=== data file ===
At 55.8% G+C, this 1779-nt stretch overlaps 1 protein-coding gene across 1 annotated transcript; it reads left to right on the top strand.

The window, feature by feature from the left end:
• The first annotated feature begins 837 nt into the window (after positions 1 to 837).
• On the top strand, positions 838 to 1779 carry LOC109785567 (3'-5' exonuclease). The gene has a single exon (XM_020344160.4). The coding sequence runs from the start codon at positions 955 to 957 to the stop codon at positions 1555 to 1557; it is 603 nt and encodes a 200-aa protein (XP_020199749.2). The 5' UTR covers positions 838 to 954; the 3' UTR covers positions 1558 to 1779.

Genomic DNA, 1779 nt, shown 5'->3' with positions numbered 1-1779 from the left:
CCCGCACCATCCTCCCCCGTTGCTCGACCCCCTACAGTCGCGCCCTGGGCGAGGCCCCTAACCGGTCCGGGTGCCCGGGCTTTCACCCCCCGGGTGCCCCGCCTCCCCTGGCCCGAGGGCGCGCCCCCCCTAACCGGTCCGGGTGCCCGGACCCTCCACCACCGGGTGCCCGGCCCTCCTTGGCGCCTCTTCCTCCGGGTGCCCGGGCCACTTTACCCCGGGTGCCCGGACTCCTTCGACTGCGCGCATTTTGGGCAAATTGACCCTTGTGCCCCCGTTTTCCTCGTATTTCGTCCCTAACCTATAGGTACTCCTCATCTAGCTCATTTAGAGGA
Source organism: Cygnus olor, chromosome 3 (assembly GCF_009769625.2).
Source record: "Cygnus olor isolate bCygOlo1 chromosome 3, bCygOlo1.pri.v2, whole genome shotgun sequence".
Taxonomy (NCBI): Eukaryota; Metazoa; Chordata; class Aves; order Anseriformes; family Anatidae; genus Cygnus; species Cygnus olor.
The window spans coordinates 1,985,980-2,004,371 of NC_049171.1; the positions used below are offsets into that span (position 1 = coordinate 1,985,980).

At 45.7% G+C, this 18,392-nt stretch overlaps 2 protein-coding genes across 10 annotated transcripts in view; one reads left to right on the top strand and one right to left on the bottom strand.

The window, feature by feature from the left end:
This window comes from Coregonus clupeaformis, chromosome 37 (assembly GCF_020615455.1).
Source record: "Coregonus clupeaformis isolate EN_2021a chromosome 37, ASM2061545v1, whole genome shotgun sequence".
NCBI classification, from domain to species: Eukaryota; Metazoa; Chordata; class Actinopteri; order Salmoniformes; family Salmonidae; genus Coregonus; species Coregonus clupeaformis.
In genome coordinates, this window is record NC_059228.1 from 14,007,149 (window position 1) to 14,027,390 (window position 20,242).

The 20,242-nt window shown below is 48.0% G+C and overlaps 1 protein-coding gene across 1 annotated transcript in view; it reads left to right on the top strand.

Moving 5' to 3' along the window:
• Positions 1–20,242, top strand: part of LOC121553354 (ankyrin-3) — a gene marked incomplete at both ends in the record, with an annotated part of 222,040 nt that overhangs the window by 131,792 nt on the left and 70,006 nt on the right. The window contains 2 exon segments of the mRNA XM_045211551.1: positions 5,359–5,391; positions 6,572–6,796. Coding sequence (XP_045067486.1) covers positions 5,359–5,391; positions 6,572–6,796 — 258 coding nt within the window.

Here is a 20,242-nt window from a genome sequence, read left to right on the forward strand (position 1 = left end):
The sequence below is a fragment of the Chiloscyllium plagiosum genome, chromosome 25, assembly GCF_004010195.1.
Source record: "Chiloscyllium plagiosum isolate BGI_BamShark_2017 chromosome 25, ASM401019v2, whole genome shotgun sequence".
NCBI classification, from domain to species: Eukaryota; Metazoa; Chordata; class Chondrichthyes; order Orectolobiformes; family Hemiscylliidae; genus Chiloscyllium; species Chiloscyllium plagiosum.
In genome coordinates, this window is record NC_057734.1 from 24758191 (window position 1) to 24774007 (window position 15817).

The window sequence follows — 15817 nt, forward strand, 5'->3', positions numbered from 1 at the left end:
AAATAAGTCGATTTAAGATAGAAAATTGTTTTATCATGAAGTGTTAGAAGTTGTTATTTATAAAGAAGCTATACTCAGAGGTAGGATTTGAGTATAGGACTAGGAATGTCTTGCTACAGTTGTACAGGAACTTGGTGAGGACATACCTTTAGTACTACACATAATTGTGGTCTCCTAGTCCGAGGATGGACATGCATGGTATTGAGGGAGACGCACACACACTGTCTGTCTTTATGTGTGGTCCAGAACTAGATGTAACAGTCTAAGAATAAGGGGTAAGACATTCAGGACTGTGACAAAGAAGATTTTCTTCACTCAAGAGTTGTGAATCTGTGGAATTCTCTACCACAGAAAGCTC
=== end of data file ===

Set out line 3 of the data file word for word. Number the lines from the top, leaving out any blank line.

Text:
• The first annotated feature begins 837 nt into the window (after positions 1 to 837).